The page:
Book Review: O’Reilly and Dugard’s “Killing the Rising Sun” is Anti-History, Convenient Fiction

 

 

By Bill O’Reilly and Martin Dugard

323 pages

Henry Holt & Co.: New York, 2016

 

 

Jason Morgan, for JAPAN Forward

 

 

In April 2017, disgraced former Fox News personality and self-styled “conservative” pundit Bill O’Reilly denounced as a war crime the use of chemical weapons in an attack on Syria. Just a year earlier, however, O’Reilly and co-author Martin Dugard published Killing the Rising Sun: How America Vanquished World War II Japan, a virtual encomium to the use of atomic weaponry against Japanese civilians in August of 1945.

 

How can the same person denounce the wholesale slaughter of innocent people in one part of the world, but applaud it 72 years earlier in another? What ideological razor is sharp enough to separate these two seemingly identical acts?

 

The answer is neo-conservatism, or the belief that the exercise of American power is right just because it is American. This ideological approach hobbles Killing the Rising Sun from the very first page, and ends up virtually eliminating its potential for analysis in exchange for the certainty of wars won long ago by the overwhelming display of American military might.

 

There are countless ways in which Killing the Rising Sun might have removed the ideological filter and let in the deep shades of historical nuance. Doing so, ironically, would have actually served to inure the authors against propaganda of other varieties.

 

On the issue of the comfort women, for example, the “two hundred thousand” comfort women said to have been “forced into sexual slavery”—a favorite “talking point” of Beijing—is unsupported by documentary evidence. (O’Reilly and Dugard thus find themselves in complete agreement with communist China—a very curious position for someone like O’Reilly who prides himself on seeing through governmental spin.)

 

American and Japanese academics have long sought to produce some form of written proof that kidnappings and sexual enslavement occurred on the scale claimed by Communist Party members in both China and Japan. The search has yielded nothing.

 

When the US government formed the Interagency Working Group (IWG) in order to hunt down records in the American archives validating the outlandish claims, it, too, came up empty, even after spending seven years and $30 million in the attempt.

 

Wartime Military Records on Comfort Women, a new book by US Army Colonel Archie Miyamoto, provides extensive documentary proof that the mass kidnappings imagined by a Japanese novelist and many American academics simply never existed.

 

While there were, in fact, isolated incidents of rape, kidnapping, and other forms of violent abuse against the comfort women, these were crimes punishable by imprisonment and execution.

 

A case in point is the Semarang Incident in Indonesia. During a breakdown of military discipline under one Major Okada around the Semarang area of central Java beginning in early 1944, some members of the Japanese military began impressing Dutch and mixed-race women held in POW camps into service as sex workers for Japanese soldiers and officers. When these crimes were discovered, the brothels were immediately shut down by other Japanese military authorities.

 

After the war, when there had been time to sort through evidence and obtain testimony from witnesses, the Japanese military men who had organized and carried out the forced-prostitution operation were tried as Class B and C war criminals. Okada, the ranking officer, was executed by the court martial in 1948; the other criminals were imprisoned for between two and 20 years for their crimes.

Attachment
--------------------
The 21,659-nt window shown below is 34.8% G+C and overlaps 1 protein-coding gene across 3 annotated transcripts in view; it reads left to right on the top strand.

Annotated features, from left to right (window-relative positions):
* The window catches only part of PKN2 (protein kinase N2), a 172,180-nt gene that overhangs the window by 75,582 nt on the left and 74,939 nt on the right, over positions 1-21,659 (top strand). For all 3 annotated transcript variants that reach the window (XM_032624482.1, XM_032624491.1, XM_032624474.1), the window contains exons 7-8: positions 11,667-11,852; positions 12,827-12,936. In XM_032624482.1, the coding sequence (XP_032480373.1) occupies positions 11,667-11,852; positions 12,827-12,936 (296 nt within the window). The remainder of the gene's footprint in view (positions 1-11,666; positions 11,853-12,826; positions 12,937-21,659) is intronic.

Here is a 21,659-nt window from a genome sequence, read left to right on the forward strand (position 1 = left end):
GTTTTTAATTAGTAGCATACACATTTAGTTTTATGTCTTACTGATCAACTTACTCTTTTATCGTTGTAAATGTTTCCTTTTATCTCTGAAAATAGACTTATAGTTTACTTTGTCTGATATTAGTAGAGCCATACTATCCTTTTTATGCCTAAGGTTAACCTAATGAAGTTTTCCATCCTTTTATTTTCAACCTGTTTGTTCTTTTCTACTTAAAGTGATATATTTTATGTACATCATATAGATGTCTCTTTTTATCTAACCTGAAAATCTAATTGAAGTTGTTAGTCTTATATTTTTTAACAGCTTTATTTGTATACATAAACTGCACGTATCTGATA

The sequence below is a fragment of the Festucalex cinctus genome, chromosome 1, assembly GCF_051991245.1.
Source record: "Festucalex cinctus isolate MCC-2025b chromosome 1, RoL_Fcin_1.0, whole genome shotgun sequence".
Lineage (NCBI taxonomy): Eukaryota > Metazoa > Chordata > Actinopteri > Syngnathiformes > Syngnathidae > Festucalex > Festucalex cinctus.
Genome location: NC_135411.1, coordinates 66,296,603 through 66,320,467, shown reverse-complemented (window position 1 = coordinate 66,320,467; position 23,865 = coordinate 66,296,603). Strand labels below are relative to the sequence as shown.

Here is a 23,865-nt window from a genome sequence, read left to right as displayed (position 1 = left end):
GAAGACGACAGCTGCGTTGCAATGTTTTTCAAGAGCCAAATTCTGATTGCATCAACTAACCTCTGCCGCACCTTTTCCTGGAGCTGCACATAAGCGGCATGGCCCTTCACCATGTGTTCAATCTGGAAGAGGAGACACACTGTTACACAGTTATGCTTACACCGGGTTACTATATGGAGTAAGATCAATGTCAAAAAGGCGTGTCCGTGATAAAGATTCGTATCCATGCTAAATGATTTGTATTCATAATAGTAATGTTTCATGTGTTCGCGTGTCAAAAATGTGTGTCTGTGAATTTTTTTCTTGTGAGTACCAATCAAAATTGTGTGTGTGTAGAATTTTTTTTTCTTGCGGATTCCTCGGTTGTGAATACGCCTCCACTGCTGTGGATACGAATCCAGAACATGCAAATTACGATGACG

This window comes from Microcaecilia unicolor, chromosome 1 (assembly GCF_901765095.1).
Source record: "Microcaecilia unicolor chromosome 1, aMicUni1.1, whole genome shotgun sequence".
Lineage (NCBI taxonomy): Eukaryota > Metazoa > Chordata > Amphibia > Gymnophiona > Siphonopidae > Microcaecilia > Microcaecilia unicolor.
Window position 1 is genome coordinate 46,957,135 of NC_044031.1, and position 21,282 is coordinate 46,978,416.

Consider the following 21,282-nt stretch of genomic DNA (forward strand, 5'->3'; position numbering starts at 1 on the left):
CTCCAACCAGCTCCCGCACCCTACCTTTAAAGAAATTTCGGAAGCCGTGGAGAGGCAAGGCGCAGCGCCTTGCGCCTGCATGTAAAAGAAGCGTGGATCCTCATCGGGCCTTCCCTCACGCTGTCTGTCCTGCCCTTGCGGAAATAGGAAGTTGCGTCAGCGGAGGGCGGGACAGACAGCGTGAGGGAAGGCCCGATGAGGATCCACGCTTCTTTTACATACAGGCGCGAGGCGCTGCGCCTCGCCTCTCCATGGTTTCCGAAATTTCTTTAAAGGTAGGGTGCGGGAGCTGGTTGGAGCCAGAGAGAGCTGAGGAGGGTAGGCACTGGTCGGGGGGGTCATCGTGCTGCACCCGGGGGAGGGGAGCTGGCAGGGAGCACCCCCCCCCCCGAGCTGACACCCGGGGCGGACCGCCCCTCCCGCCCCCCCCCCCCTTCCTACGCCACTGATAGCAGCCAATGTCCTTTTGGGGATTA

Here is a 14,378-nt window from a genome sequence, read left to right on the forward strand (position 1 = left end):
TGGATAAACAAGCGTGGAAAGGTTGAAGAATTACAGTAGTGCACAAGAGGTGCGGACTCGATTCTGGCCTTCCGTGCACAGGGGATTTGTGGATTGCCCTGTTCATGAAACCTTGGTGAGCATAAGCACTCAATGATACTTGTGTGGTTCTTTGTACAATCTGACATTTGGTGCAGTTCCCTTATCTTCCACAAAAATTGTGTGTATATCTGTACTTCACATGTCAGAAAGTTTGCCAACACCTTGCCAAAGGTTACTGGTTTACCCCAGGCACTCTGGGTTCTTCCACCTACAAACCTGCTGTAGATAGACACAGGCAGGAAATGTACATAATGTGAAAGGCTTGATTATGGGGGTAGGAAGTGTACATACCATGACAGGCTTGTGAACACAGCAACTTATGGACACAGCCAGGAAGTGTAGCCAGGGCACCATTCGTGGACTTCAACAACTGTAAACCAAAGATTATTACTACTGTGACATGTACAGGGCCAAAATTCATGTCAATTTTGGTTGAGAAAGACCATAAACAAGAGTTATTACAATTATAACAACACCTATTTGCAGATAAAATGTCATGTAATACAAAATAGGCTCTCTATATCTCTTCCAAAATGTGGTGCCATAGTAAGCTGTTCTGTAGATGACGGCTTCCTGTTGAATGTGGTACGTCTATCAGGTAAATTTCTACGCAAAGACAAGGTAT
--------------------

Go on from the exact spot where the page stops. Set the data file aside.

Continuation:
The comfort women system did exist. The Semarang Incident is highly atypical in that almost all of the comfort women were not recruited by brokers but rounded up by military men. Indeed, with a hellish war to fight on all fronts, the Japanese military had little time or men to spare to tend to the recruitment and maintenance of brothel workers. Comfort women were prostitutes servicing (sometimes exclusively, sometimes not) soldiers and officers in the Japanese military. But the work of procuring the women and seeing to their personal needs was carried out by non-military operators.

 

A substantial number of comfort women were Japanese. Some were sold by their destitute parents into a life of sexual servitude in exchange for an “advance payment” which the young woman would work off over the course of a set number of years. Others were already professional prostitutes on the home islands who were attracted by the prospect of a much higher income in the Japanese imperial territories.

 

There were indeed many comfort women from the Korean peninsula. The documentary evidence shows overwhelmingly that Korean women were recruited most often by Korean brokers and proprietors who pitched great potential income—oftentimes as much as Japanese generals—with the option to leave and return home at the end of their contract.

 

Although the Korean peninsula was a part of Japan proper, having been annexed in 1910, not every Korean was able to speak Japanese, in particular those who were impoverished and had little access to education or any other means of survival. It would have been natural for Korean brokers to be the main nexus between the Japanese military’s demand for brothel workers and the women themselves. They often had to rely on smooth-talking and deception to recruit women to do what was undeniably dirty and disagreeable work.

 

On a related point, it should be stated clearly here that it would have been impossible for the Japanese military to round up hundreds of thousands of Korean women because the Korean peninsula, of course, was not a battle zone during World War II. The number of Japanese troops stationed in Korea was very low—every available man was needed to fight the multi-front war against the Allies in the Pacific, Southeast Asia, China, and elsewhere.